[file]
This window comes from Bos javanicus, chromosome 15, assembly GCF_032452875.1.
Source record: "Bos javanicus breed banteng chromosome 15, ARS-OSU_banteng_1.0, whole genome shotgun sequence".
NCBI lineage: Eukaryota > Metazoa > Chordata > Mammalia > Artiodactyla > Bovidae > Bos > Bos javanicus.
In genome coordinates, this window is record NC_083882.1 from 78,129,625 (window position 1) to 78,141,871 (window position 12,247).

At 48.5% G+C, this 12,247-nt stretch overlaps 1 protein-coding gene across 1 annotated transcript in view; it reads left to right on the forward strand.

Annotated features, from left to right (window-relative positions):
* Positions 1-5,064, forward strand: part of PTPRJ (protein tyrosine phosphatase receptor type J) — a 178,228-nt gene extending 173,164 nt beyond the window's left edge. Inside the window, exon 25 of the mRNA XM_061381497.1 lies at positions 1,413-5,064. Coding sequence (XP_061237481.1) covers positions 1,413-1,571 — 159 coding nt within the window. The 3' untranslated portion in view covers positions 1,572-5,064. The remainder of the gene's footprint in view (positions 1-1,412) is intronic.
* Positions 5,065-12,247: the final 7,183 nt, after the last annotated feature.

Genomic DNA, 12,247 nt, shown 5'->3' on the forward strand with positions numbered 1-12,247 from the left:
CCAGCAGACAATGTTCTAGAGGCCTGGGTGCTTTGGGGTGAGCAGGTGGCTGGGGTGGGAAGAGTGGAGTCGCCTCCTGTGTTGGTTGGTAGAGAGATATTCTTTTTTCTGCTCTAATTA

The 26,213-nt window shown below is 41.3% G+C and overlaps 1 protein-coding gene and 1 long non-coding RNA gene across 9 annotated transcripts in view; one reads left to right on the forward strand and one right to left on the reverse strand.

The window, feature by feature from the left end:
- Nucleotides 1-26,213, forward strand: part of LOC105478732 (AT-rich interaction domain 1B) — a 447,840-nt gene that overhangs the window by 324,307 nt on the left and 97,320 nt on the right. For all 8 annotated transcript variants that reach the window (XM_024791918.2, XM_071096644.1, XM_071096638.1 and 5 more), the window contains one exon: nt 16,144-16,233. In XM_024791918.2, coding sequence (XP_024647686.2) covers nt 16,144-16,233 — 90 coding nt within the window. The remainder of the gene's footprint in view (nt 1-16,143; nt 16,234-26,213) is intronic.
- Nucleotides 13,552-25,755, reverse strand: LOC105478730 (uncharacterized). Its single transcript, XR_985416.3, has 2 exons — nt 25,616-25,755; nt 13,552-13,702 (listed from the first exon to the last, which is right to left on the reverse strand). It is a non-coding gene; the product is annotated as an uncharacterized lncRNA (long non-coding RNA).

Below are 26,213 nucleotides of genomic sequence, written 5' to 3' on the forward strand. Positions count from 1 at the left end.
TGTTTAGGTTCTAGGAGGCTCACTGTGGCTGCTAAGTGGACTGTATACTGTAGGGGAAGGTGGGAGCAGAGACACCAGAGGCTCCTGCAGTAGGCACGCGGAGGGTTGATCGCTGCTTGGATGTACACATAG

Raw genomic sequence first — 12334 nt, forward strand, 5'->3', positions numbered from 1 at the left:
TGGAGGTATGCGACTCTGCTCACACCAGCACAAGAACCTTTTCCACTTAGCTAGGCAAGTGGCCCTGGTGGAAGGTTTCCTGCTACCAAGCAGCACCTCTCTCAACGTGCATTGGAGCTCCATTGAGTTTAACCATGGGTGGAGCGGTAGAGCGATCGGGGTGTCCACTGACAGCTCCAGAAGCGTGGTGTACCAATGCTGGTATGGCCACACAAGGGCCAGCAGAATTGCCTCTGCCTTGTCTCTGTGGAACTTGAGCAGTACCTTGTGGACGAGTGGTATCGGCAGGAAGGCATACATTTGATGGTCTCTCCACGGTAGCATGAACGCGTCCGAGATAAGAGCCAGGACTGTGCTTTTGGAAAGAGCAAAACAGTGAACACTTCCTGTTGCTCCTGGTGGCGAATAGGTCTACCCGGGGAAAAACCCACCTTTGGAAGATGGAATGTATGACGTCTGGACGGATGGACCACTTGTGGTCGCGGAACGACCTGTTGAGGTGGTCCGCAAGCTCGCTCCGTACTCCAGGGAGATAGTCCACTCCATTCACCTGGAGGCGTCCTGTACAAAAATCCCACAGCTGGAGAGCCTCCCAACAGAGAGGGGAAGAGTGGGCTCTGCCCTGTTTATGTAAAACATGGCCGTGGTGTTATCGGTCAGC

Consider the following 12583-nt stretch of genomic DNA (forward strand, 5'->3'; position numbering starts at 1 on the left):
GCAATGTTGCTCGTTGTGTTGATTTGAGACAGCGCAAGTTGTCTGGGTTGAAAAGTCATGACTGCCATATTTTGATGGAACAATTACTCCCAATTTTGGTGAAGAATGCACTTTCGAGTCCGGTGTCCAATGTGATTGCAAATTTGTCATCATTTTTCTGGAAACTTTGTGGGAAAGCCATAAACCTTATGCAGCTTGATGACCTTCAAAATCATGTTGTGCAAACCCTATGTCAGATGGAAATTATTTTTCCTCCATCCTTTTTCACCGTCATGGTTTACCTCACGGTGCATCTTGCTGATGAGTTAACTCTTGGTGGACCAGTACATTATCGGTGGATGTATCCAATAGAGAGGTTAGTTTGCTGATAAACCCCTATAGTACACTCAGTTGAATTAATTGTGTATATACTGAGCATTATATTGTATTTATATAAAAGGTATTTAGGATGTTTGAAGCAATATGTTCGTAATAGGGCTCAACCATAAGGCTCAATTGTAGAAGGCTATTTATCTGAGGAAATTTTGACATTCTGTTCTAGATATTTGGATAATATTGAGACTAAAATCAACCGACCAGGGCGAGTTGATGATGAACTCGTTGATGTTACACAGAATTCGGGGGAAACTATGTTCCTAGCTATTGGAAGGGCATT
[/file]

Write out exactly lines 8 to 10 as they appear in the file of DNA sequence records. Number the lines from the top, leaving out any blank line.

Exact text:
* Positions 5,065-12,247: the final 7,183 nt, after the last annotated feature.

Genomic DNA, 12,247 nt, shown 5'->3' on the forward strand with positions numbered 1-12,247 from the left:
CCAGCAGACAATGTTCTAGAGGCCTGGGTGCTTTGGGGTGAGCAGGTGGCTGGGGTGGGAAGAGTGGAGTCGCCTCCTGTGTTGGTTGGTAGAGAGATATTCTTTTTTCTGCTCTAATTA